In October, 1880, Mr. Burschel was united
in marriage to Henrietta Shifler, daughter of
Henry and Elizabeth Shifler, and a native of
Lackawanna county, Pennsylvania. Five chil-
dren were born of this union, three of whom are
living, namely : Mamie, Louise and George. Mr.
and Mrs. Shifler, parents of Mrs. Burschel, are
natives of Germany, from whence they emigrated
to the United States in early life, locating in
Lackawanna county, Pennsylvania, where they
were married and reared a family of children,
who became good and loyal citizens of the com-
monwealth, filling various offices of trust and

JOHN S. BOUR, of Scranton, Lackawanna
county, Pennsylvania, is an example of those
men who by a close application and strict adher-
ence to the business in hand has made for them-
selves a place in the confidence and respect of
the companies for which they labor. He holds
the position of car inspector for the Delaware,
Lackawanna & Western Railroad, having held
the incumbency for sixteen consecutive years. He
was born in Wilkes-Barre, Pennsylvania. Febru-
ary 2, 1856, a son of John B. and Margaretta
(Dufour) Bour, both natives of France, who em-
igrated to this country in 1853, locating at
Wilkes-Barre, Pennsylvania, where their deaths
occurred, respectively, 1875, 1881. John B. Bour
(father) was a contractor and builder, well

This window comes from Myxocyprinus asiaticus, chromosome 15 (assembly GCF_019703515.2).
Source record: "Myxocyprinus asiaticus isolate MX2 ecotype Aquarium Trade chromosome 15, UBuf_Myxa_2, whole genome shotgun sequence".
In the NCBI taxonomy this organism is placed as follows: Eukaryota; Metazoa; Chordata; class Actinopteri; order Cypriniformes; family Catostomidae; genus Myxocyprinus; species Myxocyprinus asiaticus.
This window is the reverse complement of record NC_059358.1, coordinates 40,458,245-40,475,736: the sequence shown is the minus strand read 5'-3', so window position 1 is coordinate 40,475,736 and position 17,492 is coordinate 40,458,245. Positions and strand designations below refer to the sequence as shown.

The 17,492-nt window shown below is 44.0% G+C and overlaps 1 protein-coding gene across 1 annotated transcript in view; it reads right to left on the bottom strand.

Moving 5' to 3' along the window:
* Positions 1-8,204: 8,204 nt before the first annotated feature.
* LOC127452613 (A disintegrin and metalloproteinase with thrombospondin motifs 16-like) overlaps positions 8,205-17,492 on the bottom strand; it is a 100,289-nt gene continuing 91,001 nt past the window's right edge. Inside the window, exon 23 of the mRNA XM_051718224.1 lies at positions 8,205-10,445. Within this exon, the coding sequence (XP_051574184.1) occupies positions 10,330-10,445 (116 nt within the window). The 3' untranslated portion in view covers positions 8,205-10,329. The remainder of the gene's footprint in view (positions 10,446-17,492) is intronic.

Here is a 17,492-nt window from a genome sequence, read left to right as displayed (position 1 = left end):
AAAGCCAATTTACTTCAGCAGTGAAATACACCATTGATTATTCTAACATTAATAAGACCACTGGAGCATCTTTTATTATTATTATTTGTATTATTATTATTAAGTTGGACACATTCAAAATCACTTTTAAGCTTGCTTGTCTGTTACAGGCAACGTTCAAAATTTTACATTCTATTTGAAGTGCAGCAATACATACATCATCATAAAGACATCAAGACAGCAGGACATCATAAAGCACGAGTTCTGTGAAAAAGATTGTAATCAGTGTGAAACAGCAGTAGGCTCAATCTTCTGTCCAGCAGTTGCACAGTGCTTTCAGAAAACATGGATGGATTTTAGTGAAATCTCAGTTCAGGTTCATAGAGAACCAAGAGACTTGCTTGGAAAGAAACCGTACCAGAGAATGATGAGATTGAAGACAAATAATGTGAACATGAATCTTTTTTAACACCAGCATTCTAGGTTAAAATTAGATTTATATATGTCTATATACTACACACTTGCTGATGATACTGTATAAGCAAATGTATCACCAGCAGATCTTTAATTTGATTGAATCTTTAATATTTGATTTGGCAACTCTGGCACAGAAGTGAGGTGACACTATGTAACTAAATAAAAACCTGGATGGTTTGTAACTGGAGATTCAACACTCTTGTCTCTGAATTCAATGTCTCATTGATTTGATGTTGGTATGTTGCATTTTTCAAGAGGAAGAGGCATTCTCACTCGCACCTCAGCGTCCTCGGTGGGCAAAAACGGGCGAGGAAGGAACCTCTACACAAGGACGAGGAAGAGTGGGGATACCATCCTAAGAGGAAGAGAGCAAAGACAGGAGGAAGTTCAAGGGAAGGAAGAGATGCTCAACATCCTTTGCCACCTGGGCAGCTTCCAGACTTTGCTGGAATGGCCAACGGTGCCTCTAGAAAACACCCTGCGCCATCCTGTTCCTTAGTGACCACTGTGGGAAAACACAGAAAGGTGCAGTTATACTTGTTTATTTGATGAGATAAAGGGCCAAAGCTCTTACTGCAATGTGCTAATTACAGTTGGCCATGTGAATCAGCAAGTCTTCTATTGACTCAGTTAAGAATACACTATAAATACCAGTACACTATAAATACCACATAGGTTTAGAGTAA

known and highly respected in the various com-
munities in which he resided. Their family con-
sisted of four children, all of whom attained
years of maturity, namely ; Mary, Margaret,
John S. and Sophia.

John S. Bour received a common school edu-
cation in his native city, Wilkes-Barre, where he
remained until 1873, in which year he removed
to Scranton, where he has since resided. Like
most bovs reared in mining towns, his first cm-



ployment was at the breaker, where he spent
some time, but, desiring to improve his condition
and hew out for himself a course in Hfe by which
he could aspire to a higher and more lucrative
position, he turned his attention to the carpenter
trade. In 1884 he was employed in the shops of
the Delaware, Lackawanna & Western Company,
where he plied his trade four years, and at the
e.xpiration of this period of time was promoted
to his present position, car inspector. In connec-
tion with this for two years he has been joint
inspector for the N. Y., O. & W. and the D. &
H. companies. In politics he is independent; he
has never been actively connected with political
affairs, but keeps posted on the subject and takes
an interest in matters conducing to the progress
of the people. Mr. Bour is a member of the
order of Heptasophs, also of the Delaware, Lack-
awanna & Western Beneficiary Society.

In 1877 ^l^''- Bour was united in marriage to
Miss Agatha Ramminger, daughter of Lawrence
and Susanna (Alyers) Ramminger, natives of
Germany, who emigrated in the earl fifties and
settled in Scranton, Pennsylvania. Twelve chil-
dren were the issue of this union: John L., a
blacksmith ; Lawrence J., an advertising agent ;
Paul J., a car inspector; Susanna M. ; William
v., an ornamental plasterer; Louis J., a student
at the Pontifical College ; Josephinum, located at
Columbus, Ohio ; Margaretta J. ; Joseph J. ; Anna
M. ; Casper J.; Mary T. ; and Louisa M.
The family is held in high esteem in the commu-
nity, and have a host of friends.

JOHN B. SMITH. One of the chief reli-
ances of every community is that class of truly
useful and unostentatiously public-spirited citi-
zens which is worthily represented by John B.